Tunisian then-presidential candidate Kais Saied speaks during an interview with Reuters in Tunis, Tunisia September 17, 2019. REUTERS/Muhammad Hamed//File Photo

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TUNIS, June 17 (Reuters) – A Tunisian military appeal court on Friday sentenced Seifeddine Makhlouf, a lawyer and prominent opponent of President Kais Saied, to a year in jail and banned him from his job for five years for insulting a judge, his lawyer told Reuters.

Saied has been facing increasing opposition since he seized power last year, dissolving parliament and ruling by decree in a move his opponents called a coup. Critics say he seeks to consolidate one-man rule.

“Theverdict is a real farce. … This is the judiciary that Saied wants.. a judiciary that he could control it and use it against opponents,” Makhlouf’s lawyer, Anouar Awled Ali, said.

The authorities were not immediately available for comment.

Earlier this year, Saied replaced the Supreme Judicial Council with a temporary council. In early June he sacked dozens of judges, accusing them of corruption and protecting terrorists in a move the judges’ unions said allows him to influence the judiciary and create vacancies to appoint his loyalists. read more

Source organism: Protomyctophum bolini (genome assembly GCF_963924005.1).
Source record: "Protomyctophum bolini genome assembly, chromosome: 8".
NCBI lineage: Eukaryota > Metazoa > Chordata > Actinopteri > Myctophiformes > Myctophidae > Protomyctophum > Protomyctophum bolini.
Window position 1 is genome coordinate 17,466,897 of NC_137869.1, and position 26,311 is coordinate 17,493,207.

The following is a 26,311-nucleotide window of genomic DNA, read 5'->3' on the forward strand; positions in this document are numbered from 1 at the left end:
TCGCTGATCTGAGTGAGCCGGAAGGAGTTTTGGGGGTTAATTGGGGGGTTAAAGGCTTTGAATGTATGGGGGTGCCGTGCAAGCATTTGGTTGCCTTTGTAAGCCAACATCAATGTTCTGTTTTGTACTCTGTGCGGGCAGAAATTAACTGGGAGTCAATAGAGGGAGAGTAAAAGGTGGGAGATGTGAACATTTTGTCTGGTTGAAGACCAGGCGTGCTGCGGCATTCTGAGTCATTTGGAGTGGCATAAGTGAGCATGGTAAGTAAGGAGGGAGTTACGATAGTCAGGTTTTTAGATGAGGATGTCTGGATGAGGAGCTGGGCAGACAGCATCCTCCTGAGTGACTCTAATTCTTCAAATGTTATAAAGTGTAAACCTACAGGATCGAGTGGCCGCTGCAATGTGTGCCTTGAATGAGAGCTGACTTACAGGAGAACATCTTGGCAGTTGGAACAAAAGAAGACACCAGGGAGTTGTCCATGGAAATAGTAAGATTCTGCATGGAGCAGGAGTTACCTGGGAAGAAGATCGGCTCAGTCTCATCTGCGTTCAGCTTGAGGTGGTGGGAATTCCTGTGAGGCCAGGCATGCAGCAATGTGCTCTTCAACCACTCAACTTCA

Judges entered a second week of strikes on June 9 in protest.

The Judicial Council had acted as the main guarantor of judicial independence since Tunisia’s 2011 revolution which ushered in democracy.

Makhlouf is the leader of the conservative Karama party and a frequent critic of the president in the dissolved parliament.

Since Saied’s intervention, several senior politicians and business leaders have been detained or prosecuted, many of them on charges of corruption or defamation.

International human rights groups have criticized some of the arrests and the use of military courts to hear cases.

Saied has promised to uphold the rights and freedoms won in Tunisia’s 2011 revolution, which triggered “Arab Spring” uprisings across the region.

Reporting by Tarek Amara; editing by Philippa Fletcher and Leslie Adler

Our Standards: The Thomson Reuters Trust Principles.

Source: Reuters

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